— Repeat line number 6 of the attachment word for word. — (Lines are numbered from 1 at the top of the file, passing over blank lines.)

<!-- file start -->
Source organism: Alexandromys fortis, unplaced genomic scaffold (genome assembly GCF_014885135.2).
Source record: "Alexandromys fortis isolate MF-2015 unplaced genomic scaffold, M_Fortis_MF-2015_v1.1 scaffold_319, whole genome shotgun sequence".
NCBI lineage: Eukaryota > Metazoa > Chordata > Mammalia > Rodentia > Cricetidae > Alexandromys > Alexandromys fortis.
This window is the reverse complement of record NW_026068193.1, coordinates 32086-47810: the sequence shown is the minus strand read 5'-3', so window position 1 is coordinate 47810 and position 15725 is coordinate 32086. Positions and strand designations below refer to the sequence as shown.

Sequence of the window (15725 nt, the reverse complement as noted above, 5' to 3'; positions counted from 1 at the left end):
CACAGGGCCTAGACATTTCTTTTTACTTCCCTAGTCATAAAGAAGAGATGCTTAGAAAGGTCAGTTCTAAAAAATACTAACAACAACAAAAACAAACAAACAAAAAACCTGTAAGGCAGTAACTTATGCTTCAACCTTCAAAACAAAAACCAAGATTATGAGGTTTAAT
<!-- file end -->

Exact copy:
CACAGGGCCTAGACATTTCTTTTTACTTCCCTAGTCATAAAGAAGAGATGCTTAGAAAGGTCAGTTCTAAAAAATACTAACAACAACAAAAACAAACAAACAAAAAACCTGTAAGGCAGTAACTTATGCTTCAACCTTCAAAACAAAAACCAAGATTATGAGGTTTAAT